The cause of the fire outbreaks was not evident, but eyewitnesses in most of the markets reported faded electricity wiring. Following a wave of fire accidents that rocked Kigali city-based markets, the government directed authorities to rehabilitate the markets with due respect to fire safety regulations.
The government fire safety regulations passed in 2014, direct every public place including markets to have at least one fire extinguisher in every 50 meters, have emergency exit routes in case of a fire accident, fire alarm systems; smoke detectors, and lighting conductors.
Other fire safety regulations are hose reels on each floor, closed-circuit television cameras, and control rooms for big buildings.
Government directive required public places to be inspected by enforcement agencies including the police fire brigade and market authorities every three years to ensure continued respect for fire safety regulations.
Today, affected markets are being rehabilitated with promises to comply with government fire safety regulations.
The rehabilitation of Nyabugogo market is underway, with the costs estimated at about Rwf45million. This market accommodated 10 traders with various businesses including tailoring, saloons and restaurants.
“The cause of fire outbreak was not known, but some eyewitnesses say it was caused by faded wiring, we have contracted experts who will do internal wiring with strong insulated wires,” said Clement Mutabazi, deputy head of the market.
“We are planning to install many fire extinguishers as the regulations direct us. By the end of April this year, rehabilitation will have been completed. The next thing will be tracing victims to come and occupy their positions for them to resume their activities.”
The famous carpentry market commonly known as “Gakiriro ka Gisozi” is also being rehabilitated at a tune of Rwf200million. It was gutted by fire following reported cases of faded wiring. In this market only, 54 traders lost their goods.
“We suffered enough. We negotiated with Radiant Insurance Company to provide insurance to these traders,” Janvier Nzamwita, chief of finance at the market told KT Press.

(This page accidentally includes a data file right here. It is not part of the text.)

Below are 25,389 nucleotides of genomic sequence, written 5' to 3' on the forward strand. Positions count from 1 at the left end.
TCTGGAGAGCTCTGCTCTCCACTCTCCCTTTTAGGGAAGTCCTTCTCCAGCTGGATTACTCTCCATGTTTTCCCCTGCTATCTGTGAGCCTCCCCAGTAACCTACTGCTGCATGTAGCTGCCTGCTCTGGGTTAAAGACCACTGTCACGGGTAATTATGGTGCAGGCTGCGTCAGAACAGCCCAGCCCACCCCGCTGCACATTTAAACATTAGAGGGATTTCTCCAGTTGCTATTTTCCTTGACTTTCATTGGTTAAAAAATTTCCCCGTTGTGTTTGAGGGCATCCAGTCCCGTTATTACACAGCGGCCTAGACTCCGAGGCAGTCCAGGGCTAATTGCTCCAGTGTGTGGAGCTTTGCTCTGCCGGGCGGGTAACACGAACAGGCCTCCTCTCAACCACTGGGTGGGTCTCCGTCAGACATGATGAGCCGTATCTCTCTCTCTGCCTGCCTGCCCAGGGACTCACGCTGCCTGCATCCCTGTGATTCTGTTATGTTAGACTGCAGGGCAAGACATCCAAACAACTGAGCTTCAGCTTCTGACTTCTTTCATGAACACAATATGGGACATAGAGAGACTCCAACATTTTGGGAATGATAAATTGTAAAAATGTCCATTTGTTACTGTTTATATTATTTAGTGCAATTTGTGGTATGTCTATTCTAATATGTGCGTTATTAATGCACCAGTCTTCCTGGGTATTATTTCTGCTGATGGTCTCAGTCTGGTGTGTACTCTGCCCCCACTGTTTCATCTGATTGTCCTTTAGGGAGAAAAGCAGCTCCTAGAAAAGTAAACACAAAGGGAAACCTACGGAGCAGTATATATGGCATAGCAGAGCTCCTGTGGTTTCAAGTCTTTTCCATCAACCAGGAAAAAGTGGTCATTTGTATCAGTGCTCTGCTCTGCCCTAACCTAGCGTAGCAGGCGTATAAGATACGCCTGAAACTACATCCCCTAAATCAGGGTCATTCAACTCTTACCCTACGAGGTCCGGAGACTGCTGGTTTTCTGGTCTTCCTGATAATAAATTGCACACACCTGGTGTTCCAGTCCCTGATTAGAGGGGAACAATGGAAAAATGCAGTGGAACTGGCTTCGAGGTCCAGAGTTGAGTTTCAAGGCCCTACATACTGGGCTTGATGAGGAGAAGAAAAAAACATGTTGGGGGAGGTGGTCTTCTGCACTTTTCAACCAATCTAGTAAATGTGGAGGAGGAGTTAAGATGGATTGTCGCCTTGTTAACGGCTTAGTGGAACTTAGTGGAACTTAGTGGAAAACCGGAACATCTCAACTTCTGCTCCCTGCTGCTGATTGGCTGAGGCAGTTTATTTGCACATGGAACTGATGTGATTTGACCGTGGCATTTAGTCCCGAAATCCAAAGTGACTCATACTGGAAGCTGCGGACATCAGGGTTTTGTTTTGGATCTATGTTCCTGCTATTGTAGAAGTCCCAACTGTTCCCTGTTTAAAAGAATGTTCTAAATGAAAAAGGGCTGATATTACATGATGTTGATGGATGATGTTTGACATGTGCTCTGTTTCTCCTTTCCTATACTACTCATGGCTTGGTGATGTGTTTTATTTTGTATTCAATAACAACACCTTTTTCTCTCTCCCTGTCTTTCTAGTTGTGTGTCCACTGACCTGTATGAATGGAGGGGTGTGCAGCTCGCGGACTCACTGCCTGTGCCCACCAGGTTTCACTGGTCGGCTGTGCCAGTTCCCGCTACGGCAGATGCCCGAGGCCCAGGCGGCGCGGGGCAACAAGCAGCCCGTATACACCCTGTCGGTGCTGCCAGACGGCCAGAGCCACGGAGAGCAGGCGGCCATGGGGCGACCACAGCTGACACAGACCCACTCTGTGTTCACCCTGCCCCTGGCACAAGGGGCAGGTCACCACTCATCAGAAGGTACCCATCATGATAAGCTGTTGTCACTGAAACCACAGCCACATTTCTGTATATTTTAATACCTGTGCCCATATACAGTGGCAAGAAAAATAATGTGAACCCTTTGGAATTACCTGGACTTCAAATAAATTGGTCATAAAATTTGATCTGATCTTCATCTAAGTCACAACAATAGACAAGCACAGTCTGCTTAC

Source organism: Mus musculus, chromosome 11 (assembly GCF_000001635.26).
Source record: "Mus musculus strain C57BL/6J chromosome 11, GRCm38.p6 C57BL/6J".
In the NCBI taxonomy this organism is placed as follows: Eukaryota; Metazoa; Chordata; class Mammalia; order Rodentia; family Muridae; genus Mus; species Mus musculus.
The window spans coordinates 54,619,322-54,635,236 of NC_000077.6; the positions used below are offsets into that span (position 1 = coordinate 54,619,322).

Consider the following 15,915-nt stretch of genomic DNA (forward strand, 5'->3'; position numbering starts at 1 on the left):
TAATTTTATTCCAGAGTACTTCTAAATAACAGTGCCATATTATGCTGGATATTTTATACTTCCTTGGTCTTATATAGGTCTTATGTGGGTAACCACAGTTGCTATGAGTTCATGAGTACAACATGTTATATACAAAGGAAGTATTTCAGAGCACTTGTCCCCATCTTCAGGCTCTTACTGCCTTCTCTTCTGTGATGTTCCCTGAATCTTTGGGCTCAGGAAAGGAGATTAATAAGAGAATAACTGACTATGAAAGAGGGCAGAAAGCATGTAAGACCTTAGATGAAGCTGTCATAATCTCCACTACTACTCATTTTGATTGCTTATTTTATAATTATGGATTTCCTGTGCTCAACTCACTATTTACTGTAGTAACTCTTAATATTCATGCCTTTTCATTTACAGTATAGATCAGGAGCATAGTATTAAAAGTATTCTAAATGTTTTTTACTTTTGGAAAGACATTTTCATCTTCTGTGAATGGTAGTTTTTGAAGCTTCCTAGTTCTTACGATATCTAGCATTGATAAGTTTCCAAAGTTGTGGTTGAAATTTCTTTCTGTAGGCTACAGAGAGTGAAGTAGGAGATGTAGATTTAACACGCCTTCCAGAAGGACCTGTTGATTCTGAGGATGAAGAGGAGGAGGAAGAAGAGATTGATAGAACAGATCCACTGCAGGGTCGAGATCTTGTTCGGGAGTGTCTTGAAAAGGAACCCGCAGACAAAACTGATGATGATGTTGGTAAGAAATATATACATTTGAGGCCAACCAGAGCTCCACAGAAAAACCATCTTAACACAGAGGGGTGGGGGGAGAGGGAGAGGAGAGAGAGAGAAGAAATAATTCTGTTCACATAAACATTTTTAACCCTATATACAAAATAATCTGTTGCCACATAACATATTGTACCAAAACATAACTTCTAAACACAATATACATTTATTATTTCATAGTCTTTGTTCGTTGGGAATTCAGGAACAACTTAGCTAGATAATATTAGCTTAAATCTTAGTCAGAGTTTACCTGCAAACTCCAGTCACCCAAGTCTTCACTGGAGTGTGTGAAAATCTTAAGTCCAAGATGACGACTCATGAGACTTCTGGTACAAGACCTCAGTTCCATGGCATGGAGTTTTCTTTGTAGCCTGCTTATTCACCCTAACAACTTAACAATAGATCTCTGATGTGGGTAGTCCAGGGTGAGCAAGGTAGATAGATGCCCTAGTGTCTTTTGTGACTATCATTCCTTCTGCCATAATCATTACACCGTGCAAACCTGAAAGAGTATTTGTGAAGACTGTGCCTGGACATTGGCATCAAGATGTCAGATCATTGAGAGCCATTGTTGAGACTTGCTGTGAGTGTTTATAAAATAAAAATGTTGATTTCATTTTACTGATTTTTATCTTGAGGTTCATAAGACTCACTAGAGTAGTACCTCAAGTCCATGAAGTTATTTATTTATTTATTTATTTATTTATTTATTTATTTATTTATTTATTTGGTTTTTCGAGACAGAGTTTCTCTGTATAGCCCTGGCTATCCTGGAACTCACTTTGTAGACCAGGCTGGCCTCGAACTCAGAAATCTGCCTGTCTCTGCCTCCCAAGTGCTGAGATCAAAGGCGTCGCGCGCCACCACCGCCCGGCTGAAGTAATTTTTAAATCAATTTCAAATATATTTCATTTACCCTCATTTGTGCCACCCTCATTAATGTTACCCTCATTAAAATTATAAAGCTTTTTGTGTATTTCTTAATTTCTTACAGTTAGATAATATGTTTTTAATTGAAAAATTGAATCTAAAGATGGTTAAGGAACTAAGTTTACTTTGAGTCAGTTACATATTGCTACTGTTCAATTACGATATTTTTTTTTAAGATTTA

“At least, every trader will buy a fire extinguisher and install it on his stand. We have contracted professional engineers from Rwanda energy group to do electrical wiring.”
At Gakiriro ka Kimironko, every trader has been directed to buy a fire extinguisher. The market was rehabilitated at a cost of Rwf5million. Welding traders that were formerly close to carpenters have been put in a distance to avoid any fire contacts to woods and spongy materials.
Market Authorities Make Shop Insurance Mandatory
Market authorities have made shop insurance for traders mandatory. The directive to ensure shops comes after 50 traders missed compensation after fire gutted the market.
At ‘Gakiriro ka Gisozi’ only four traders had shop insurances out of fifty.
“We have traders that own businesses that are worth Rwf200 million and above. This is a huge amount and needs insurance. In that case, it has become mandatory that every trader will have to insure his/ her shop to be allowed to trade,” Nzamwita said.
Last year, traders claimed insurance companies refuse to insure their shops because they allegedly work in high-risk zones for accidents.
At Nyabugogo market, fire accident razed properties that belonged to 10 people, but only three had insurances.
“We think those who had insurances were compensated. This serves as a lesson for the rest of traders. We do not know the location of the previous fire victims, but the management has come up with the advisory for every trader to insure their properties,” Mutabazi said.
However, all the seven previous victims at ‘Gakiriro ka Kimirinko’ market came for business, but none of them have so far insured business.
It remains to be seen whether there will be no further fire outbreaks once the new regulations provide strict measures against the outbreaks.